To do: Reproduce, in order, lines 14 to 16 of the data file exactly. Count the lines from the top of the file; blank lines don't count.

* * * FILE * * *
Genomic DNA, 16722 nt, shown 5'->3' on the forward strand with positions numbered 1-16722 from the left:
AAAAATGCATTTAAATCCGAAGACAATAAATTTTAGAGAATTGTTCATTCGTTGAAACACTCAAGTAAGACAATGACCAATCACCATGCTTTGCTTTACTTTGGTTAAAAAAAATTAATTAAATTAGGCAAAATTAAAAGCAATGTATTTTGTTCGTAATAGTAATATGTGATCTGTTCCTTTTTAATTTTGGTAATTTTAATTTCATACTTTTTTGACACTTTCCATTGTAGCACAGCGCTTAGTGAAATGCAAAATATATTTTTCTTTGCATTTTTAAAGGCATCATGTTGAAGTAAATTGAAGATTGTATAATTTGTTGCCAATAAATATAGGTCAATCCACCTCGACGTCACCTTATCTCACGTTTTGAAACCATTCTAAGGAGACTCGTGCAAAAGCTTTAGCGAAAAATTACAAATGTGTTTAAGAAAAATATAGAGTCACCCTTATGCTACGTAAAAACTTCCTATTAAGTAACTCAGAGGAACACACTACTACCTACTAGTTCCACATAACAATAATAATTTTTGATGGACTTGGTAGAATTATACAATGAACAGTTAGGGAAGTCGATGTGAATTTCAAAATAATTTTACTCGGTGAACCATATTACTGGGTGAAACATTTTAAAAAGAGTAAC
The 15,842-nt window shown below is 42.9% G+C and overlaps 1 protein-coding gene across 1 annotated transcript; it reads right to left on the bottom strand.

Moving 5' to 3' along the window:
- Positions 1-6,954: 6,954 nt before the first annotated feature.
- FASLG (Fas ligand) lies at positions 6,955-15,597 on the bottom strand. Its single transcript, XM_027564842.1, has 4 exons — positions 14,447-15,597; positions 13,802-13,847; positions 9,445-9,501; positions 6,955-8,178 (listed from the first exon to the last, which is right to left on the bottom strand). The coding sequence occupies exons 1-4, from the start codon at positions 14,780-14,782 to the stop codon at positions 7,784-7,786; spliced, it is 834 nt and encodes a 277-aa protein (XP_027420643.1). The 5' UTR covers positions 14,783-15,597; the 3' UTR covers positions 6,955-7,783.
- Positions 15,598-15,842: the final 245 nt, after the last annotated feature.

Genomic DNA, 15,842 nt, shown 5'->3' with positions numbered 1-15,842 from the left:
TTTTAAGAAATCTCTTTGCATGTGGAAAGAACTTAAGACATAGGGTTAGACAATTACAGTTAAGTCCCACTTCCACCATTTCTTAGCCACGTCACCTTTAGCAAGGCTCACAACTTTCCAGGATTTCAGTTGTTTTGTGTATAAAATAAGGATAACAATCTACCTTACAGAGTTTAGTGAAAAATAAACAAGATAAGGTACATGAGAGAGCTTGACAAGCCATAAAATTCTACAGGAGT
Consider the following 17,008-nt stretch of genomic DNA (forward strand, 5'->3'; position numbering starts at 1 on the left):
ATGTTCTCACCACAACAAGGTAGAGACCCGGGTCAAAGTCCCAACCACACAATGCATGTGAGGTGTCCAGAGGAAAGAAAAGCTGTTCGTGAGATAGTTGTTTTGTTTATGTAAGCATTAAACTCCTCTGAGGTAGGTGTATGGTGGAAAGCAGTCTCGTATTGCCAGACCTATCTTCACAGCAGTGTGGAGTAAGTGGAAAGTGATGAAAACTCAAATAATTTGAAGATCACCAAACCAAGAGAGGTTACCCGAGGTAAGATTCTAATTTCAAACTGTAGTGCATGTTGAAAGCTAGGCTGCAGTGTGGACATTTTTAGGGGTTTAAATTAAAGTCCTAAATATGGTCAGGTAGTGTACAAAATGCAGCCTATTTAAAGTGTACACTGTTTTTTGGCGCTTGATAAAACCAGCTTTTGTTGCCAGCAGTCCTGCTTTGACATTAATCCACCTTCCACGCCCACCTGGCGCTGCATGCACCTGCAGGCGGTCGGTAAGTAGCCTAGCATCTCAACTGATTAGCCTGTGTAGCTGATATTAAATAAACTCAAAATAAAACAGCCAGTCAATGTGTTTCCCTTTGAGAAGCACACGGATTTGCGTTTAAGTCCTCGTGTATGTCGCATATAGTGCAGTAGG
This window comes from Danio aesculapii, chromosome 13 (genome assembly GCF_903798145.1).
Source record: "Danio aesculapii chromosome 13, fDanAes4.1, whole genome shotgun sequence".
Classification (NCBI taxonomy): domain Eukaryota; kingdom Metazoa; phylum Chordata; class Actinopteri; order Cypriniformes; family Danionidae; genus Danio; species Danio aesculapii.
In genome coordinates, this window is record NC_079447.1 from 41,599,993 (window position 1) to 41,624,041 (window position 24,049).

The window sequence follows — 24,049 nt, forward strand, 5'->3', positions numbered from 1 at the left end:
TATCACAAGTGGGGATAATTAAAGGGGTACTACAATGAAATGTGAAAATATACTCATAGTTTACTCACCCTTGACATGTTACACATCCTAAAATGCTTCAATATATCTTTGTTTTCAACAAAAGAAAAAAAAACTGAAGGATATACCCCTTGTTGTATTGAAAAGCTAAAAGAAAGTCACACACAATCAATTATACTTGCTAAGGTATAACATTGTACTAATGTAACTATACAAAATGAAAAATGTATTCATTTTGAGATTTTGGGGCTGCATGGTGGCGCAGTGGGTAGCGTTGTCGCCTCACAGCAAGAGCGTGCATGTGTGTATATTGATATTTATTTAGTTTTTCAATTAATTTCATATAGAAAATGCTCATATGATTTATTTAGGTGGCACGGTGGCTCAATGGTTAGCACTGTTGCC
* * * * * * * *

Classification (NCBI taxonomy): domain Eukaryota; kingdom Metazoa; phylum Chordata; class Actinopteri; order Cypriniformes; family Danionidae; genus Danio; species Danio aesculapii.
In genome coordinates, this window is record NC_079447.1 from 41,599,993 (window position 1) to 41,624,041 (window position 24,049).

The window sequence follows — 24,049 nt, forward strand, 5'->3', positions numbered from 1 at the left end: